A carpet of daffodils surrounds Palace House
Look out for the Dawn Redwood tree, planted from seeds given to Edward, Lord Montagu in 1948, and Arbutus unedo, planted from a family wedding bouquet.
Beaulieu Abbey Cloister
Follow the signs for Beaulieu Abbey to reach the tranquillity of the Cloister, which is home to an aromatic herb garden. Depending on the time of year, you might see sage, marjoram, liquorice, summer savoury, thyme and houseleek. Discover how the monks used these herbs in medicine and cooking, then head indoors to the Monastic Life Exhibition to discover more about how the monks lived and worked.
Herbs were used by the monks in medicine and cooking
From Beaulieu Abbey, take a last walk back through the Victorian gardens and up the central path to visitor reception, or take the direct route back via the arena. Before you enter visitor reception, take a moment to admire the huge leaves of the Gunnera (giant rhubarb) to the left of the path.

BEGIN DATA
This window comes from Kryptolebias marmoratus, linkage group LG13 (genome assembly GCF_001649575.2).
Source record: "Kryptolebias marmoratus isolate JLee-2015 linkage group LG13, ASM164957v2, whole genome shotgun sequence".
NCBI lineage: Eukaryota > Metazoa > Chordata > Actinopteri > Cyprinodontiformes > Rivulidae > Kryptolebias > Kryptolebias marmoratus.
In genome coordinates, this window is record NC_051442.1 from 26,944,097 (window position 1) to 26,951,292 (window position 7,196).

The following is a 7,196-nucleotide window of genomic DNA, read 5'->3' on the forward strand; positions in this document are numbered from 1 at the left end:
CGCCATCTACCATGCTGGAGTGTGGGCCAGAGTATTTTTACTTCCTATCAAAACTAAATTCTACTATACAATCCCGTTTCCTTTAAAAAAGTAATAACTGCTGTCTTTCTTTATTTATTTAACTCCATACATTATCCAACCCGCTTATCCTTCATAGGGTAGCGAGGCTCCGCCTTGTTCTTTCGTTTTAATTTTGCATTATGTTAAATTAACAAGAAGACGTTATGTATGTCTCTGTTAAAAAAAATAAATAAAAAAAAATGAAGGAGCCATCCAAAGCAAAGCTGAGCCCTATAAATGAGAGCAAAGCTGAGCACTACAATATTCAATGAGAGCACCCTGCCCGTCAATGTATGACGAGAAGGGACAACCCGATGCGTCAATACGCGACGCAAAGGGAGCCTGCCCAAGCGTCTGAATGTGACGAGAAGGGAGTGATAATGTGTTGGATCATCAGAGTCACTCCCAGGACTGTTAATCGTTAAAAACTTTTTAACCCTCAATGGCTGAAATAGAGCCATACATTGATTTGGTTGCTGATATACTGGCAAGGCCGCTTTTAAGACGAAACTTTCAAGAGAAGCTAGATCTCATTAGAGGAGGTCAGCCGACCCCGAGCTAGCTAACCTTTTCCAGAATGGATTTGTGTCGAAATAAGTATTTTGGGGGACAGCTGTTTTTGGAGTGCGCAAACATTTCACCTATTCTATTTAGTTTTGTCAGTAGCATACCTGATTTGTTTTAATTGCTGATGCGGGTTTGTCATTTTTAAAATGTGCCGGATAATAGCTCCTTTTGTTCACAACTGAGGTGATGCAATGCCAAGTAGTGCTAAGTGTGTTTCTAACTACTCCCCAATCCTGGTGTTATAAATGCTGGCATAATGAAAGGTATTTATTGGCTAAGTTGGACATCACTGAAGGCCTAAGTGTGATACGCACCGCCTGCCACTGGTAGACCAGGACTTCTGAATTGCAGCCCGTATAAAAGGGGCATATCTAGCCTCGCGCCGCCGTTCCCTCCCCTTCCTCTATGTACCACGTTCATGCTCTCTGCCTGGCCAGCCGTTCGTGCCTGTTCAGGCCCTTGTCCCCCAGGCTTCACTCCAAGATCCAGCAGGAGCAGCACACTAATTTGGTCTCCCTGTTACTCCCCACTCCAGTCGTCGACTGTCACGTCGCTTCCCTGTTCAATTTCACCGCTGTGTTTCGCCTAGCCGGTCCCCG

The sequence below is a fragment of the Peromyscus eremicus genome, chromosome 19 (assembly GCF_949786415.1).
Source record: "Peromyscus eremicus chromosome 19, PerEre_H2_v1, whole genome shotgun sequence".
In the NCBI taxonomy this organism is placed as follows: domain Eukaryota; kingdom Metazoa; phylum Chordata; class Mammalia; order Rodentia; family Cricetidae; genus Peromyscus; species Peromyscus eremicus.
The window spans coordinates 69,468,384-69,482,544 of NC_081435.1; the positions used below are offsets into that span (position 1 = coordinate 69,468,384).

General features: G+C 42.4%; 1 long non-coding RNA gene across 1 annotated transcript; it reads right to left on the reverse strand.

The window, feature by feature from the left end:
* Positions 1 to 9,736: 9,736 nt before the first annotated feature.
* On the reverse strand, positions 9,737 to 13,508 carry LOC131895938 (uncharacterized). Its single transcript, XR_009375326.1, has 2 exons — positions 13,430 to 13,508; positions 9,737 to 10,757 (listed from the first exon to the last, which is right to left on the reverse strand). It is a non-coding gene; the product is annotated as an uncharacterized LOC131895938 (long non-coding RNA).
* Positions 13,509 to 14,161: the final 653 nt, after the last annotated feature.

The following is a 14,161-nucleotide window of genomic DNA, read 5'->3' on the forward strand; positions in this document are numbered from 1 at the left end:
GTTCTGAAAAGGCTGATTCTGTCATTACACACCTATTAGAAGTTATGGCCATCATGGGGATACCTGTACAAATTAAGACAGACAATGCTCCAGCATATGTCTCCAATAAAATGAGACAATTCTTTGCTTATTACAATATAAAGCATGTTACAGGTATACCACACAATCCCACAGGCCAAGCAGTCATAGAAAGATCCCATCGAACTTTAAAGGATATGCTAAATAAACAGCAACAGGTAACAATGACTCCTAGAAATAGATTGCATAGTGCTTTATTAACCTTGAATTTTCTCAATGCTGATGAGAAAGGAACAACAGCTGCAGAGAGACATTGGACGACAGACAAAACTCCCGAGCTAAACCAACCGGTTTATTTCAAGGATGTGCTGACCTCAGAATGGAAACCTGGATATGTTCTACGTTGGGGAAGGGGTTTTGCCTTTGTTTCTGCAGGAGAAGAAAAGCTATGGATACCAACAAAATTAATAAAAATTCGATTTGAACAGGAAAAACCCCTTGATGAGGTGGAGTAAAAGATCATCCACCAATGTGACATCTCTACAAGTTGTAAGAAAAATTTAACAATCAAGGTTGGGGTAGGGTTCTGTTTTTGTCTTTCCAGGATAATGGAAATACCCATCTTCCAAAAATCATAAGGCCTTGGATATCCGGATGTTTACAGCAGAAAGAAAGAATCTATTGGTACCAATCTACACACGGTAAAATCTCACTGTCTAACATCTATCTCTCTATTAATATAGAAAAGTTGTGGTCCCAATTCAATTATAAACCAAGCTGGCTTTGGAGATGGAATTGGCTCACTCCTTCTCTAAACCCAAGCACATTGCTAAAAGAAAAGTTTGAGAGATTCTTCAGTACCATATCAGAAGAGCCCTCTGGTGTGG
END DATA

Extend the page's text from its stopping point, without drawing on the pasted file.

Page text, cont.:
Don’t forget to visit the gift shop to pick up a souvenir of your day or some tasty Beaulieu Estate produce!
This itinerary is for guidance only. Mother Nature is notoriously fickle and unfortunately we can't guarantee which plants will be on show for your visit. Vehicles and exhibits are occasionally removed from display for maintenance, so if you’d like to see something particular please check with us before you visit.
Some parts of the gardens, attractions and rides are not fully accessible for customers who use wheelchairs or have limited walking ability. Please see our accessibility page for more details. Our team will be happy to advise on alternative viewing or access points as appropriate.
Plan your visit with our interactive map of the Beaulieu complex.
View interactive map
Tickets & Information
Your admission ticket includes entry to all the Beaulieu attractions, including Palace House & Gardens, The National Motor Museum, World of Top Gear, Beaulieu Abbey and more.
Ticket prices & information
Plan your trip with our handy seasonal guide to Beaulieu's grounds and gardens.
Read Seasonal Guide